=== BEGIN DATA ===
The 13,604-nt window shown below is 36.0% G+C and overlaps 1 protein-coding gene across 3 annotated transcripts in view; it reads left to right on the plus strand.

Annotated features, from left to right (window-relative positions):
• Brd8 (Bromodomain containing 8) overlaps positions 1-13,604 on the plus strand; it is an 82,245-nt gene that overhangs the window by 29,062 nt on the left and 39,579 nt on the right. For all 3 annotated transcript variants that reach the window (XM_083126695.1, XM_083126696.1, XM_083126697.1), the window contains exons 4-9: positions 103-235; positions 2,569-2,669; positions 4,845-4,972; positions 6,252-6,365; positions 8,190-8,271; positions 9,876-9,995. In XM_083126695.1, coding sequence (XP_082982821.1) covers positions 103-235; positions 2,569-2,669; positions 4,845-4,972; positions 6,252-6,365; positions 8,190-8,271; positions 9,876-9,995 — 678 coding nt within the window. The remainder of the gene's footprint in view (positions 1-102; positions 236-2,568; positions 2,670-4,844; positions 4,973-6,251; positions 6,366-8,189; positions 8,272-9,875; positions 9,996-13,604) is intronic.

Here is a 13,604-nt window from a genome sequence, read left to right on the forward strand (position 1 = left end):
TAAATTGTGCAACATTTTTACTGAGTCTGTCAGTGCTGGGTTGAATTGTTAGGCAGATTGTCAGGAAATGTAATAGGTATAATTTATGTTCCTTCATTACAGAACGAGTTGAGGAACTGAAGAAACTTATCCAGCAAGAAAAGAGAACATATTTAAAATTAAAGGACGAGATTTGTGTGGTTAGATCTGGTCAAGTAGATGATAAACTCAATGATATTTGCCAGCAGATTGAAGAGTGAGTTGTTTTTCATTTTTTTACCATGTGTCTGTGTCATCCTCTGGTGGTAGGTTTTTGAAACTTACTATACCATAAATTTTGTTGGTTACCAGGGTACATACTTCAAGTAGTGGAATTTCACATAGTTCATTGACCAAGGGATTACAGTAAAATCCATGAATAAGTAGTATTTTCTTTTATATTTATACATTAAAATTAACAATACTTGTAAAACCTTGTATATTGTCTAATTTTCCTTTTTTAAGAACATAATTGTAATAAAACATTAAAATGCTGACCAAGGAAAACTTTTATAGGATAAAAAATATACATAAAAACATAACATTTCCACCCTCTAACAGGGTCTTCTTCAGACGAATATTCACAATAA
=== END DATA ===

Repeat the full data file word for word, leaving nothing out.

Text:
The 13,604-nt window shown below is 36.0% G+C and overlaps 1 protein-coding gene across 3 annotated transcripts in view; it reads left to right on the plus strand.

Annotated features, from left to right (window-relative positions):
• Brd8 (Bromodomain containing 8) overlaps positions 1-13,604 on the plus strand; it is an 82,245-nt gene that overhangs the window by 29,062 nt on the left and 39,579 nt on the right. For all 3 annotated transcript variants that reach the window (XM_083126695.1, XM_083126696.1, XM_083126697.1), the window contains exons 4-9: positions 103-235; positions 2,569-2,669; positions 4,845-4,972; positions 6,252-6,365; positions 8,190-8,271; positions 9,876-9,995. In XM_083126695.1, coding sequence (XP_082982821.1) covers positions 103-235; positions 2,569-2,669; positions 4,845-4,972; positions 6,252-6,365; positions 8,190-8,271; positions 9,876-9,995 — 678 coding nt within the window. The remainder of the gene's footprint in view (positions 1-102; positions 236-2,568; positions 2,670-4,844; positions 4,973-6,251; positions 6,366-8,189; positions 8,272-9,875; positions 9,996-13,604) is intronic.

Here is a 13,604-nt window from a genome sequence, read left to right on the forward strand (position 1 = left end):
TAAATTGTGCAACATTTTTACTGAGTCTGTCAGTGCTGGGTTGAATTGTTAGGCAGATTGTCAGGAAATGTAATAGGTATAATTTATGTTCCTTCATTACAGAACGAGTTGAGGAACTGAAGAAACTTATCCAGCAAGAAAAGAGAACATATTTAAAATTAAAGGACGAGATTTGTGTGGTTAGATCTGGTCAAGTAGATGATAAACTCAATGATATTTGCCAGCAGATTGAAGAGTGAGTTGTTTTTCATTTTTTTACCATGTGTCTGTGTCATCCTCTGGTGGTAGGTTTTTGAAACTTACTATACCATAAATTTTGTTGGTTACCAGGGTACATACTTCAAGTAGTGGAATTTCACATAGTTCATTGACCAAGGGATTACAGTAAAATCCATGAATAAGTAGTATTTTCTTTTATATTTATACATTAAAATTAACAATACTTGTAAAACCTTGTATATTGTCTAATTTTCCTTTTTTAAGAACATAATTGTAATAAAACATTAAAATGCTGACCAAGGAAAACTTTTATAGGATAAAAAATATACATAAAAACATAACATTTCCACCCTCTAACAGGGTCTTCTTCAGACGAATATTCACAATAA